As the noble cavalier with the noticeable nose expounds upon his proboscis’ many uses in the play’s original French language, high above this production of Cyrano de Bergerac flash surtitles in English, offering Anglophones a chance to enjoy theatre in Paris without signing up for a class at Berlitz.
The English translation is provided by the appropriately named Theatre in Paris (TheatreinParis.com), which offers English speakers an opportunity to sample what French theatre has to offer.
Theatre—like Cyrano’s nose—“is a very big thing in Paris,” says Carl de Poncins, a co-founder of Theatre in Paris with Christophe Plotard and Romain Beytout. “There are more than 2 million Parisians,” but there are millions more tourists a year. From January through August 2017, Paris received 15.3 million visitors, according to the economics division of the Paris Tourist Office, among them 2.5 million English speakers.
“Paris is the largest theatre venue in the world that is not English-speaking,” de Poncins says. By comparison, he adds, many theatres in Berlin, Germany—which has a much smaller theatrical landscape—regularly offer English surtitles. He and his colleagues decided it was time to work with the city’s theatres “to let non-locals be locals for a night.”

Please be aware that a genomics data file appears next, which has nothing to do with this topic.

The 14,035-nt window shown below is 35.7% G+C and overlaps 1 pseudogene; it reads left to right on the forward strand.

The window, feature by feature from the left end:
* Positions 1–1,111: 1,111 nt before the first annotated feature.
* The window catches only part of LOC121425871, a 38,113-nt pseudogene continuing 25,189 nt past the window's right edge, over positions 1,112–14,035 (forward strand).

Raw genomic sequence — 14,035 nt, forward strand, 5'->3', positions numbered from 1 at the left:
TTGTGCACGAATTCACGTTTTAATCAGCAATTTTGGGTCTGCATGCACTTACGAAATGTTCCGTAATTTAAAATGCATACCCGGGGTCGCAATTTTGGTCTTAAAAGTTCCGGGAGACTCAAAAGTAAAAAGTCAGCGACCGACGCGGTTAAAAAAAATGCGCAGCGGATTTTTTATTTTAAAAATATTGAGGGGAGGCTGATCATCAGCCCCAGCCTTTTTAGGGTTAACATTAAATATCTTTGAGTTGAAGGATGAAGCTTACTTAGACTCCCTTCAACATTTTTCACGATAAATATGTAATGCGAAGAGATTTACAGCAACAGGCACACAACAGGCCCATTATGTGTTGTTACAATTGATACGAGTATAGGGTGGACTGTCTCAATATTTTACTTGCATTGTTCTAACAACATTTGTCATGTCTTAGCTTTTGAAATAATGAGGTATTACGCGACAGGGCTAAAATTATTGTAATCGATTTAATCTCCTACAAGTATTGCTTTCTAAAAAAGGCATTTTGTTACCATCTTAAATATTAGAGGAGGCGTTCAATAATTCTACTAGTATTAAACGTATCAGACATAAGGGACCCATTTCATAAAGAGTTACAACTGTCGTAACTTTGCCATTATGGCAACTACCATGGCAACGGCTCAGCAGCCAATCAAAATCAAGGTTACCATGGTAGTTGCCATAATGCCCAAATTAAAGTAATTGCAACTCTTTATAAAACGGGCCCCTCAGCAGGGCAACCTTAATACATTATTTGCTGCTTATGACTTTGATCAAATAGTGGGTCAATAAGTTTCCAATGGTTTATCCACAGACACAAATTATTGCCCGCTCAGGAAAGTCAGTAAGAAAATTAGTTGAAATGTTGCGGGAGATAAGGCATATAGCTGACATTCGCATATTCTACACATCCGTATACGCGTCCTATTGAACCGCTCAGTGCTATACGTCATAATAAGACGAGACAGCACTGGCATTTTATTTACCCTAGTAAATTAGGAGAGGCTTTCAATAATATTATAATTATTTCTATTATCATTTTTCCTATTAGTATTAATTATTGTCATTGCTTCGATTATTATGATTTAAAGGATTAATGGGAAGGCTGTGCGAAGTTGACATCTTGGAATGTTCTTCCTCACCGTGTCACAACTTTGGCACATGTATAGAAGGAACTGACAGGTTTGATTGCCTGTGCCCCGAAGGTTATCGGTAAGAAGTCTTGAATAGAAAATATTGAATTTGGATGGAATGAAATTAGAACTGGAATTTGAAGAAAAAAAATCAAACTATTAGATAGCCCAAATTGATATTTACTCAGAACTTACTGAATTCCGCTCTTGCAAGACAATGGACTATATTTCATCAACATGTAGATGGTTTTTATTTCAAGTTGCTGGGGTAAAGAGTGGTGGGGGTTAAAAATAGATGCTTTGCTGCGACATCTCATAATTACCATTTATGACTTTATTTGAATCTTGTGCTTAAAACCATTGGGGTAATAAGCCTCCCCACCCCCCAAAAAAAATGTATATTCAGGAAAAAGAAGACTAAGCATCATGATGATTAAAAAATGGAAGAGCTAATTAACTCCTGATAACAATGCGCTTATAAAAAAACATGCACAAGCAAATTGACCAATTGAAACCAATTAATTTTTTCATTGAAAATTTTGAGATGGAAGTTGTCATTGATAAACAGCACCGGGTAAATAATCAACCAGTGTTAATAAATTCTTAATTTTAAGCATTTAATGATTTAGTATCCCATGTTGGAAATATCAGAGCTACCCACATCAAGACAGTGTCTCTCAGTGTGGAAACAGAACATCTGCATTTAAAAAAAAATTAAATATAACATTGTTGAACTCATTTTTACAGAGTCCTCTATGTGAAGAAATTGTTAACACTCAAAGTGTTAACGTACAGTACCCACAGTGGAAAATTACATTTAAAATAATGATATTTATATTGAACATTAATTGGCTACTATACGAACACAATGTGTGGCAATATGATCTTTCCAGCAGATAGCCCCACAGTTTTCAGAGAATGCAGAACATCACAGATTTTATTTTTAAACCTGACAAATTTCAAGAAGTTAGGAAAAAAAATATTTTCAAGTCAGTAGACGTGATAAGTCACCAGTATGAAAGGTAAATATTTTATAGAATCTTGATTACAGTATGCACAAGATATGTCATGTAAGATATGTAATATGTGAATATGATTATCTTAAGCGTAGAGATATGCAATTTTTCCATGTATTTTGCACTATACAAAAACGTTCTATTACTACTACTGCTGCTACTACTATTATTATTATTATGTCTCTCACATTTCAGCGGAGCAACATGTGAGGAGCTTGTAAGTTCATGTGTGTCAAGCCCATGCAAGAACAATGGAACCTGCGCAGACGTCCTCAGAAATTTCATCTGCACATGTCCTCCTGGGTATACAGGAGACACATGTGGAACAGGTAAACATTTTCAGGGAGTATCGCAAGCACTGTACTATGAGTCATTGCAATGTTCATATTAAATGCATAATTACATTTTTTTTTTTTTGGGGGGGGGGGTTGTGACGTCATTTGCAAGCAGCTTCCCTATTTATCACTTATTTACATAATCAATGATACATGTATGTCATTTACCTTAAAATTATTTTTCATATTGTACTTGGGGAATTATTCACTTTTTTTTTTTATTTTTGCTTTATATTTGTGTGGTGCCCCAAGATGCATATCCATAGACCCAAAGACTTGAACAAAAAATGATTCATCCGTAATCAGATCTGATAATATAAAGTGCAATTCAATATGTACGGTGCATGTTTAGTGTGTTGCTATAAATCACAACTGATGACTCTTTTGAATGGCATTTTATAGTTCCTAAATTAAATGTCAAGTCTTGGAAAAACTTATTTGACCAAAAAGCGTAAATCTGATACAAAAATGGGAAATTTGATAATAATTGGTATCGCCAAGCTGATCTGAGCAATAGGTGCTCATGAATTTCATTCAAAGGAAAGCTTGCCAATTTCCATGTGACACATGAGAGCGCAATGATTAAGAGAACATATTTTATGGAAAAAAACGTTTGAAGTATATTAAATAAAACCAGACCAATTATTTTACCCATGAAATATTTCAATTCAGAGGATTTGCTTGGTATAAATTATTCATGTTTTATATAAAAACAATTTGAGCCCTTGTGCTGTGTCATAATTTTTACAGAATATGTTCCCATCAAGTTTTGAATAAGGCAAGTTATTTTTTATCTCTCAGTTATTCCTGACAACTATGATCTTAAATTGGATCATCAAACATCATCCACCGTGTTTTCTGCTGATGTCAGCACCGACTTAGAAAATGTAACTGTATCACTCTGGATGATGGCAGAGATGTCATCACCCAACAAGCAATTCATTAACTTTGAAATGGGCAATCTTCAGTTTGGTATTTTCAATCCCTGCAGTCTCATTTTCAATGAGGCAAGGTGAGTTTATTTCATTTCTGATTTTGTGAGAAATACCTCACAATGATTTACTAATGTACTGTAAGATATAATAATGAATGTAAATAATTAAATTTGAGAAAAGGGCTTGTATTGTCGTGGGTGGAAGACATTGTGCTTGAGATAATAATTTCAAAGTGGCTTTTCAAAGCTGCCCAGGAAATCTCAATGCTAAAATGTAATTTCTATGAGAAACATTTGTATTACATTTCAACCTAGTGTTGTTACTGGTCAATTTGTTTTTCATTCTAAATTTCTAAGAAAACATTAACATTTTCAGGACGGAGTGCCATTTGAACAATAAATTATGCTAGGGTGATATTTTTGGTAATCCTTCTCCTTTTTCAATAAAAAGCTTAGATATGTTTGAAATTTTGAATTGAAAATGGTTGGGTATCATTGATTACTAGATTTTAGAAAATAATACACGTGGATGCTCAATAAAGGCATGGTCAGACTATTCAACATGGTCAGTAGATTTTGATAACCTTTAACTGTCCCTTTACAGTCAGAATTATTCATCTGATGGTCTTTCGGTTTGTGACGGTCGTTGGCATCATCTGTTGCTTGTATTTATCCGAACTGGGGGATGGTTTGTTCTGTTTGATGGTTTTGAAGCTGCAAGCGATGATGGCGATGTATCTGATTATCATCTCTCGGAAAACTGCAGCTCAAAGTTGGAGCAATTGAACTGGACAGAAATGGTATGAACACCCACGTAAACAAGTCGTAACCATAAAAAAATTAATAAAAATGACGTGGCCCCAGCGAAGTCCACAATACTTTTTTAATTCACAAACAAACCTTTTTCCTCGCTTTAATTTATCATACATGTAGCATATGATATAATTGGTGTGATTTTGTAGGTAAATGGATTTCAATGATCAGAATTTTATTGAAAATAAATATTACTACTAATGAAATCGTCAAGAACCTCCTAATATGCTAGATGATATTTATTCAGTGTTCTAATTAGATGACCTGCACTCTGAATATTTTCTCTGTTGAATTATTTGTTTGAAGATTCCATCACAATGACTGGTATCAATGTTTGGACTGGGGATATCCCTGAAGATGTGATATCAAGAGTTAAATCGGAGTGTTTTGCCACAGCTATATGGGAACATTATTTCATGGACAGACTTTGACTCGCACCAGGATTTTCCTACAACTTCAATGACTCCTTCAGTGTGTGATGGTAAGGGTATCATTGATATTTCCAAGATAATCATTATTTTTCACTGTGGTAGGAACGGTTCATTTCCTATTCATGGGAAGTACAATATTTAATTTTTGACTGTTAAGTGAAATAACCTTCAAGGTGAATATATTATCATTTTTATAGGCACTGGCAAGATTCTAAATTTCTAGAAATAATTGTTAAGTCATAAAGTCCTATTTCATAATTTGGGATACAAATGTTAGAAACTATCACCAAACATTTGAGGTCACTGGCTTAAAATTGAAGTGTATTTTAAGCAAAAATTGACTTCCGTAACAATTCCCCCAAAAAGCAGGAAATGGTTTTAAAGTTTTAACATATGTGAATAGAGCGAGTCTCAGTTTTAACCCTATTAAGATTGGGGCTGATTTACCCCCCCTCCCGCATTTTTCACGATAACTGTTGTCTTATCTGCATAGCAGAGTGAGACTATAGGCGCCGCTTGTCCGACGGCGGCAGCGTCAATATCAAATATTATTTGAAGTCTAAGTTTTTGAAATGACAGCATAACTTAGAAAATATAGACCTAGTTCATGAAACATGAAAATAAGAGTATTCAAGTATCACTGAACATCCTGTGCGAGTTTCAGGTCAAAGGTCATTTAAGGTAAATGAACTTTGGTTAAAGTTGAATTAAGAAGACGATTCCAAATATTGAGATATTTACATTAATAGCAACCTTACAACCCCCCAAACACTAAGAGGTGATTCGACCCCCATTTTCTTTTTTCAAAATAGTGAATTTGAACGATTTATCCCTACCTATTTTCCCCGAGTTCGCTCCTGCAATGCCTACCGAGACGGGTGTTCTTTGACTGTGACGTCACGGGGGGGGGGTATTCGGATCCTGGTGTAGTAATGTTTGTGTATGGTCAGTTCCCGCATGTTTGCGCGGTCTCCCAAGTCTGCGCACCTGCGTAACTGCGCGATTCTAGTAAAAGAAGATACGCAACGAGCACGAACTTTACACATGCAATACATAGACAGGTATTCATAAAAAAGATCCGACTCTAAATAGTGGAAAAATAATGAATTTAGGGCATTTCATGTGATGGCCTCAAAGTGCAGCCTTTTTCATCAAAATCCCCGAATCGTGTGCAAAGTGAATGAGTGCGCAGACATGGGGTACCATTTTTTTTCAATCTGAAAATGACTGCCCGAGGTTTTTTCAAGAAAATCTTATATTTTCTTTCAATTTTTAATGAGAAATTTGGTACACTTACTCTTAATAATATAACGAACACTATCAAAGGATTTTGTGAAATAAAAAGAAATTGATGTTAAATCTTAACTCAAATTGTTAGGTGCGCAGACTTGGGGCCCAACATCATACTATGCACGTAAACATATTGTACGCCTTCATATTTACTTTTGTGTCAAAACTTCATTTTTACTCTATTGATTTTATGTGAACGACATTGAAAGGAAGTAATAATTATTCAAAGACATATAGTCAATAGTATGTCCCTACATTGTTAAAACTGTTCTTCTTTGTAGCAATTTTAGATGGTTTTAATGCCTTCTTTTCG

Theatre in Paris began in February 2014, and in 2017 the company offered surtitles for a dozen plays and musicals. The offerings have expanded to include not only surtitled French works but also two shows all in English, and one with no words. Currently available with surtitles are a new production of the musical Grease, for which Theatre in Paris advised on the surtitles; Cyrano, the tale of the 17th-century swordsman, soldier, poet, and romantic; the Victor Hugo classic drama Ruy Blas; the musical I Love Piaf about the legendary French chanteuse; Somewhere in This Life, a contemporary comedy about a retired music teacher and his new housekeeper; music-magic-mime show Les Virtuoses; and English-language solo shows How to Become Parisian in One Hour and Oh My God She’s Parisian.
And coming next September will be fashion great Jean-Paul Gaultier’s Fashion Freak Show—a revue/fashion show based on his life at the Théâtre des Folies Bergère. Gaultier is the show’s writer, set designer, and director.
Ticket prices for the current shows range from $34 to $142, depending on the production, date, and location; seats are specially situated to provide the best view of the surtitles, which generally means they are in the front rows of the balcony (the first balcony, if there is more than one).
The venue for Cyrano, Rostand’s 1897 classic, is the more than 120-year-old, 300-seat Théâtre le Ranelagh. It’s a lovely small theatre, and from those front balcony seats the surtitles and the action are easy to see and to follow. Through Theatre in Paris de Poncins achieves his goal: to create “a bridge between the two languages. What I like is that we host people from all over the world, 50 different nationalities, to spend two hours in the theatre and provide a little tool to get people to know one another.”
Cyrano de Bergerac with English subtitles next plays January 27. Click here for the full schedule.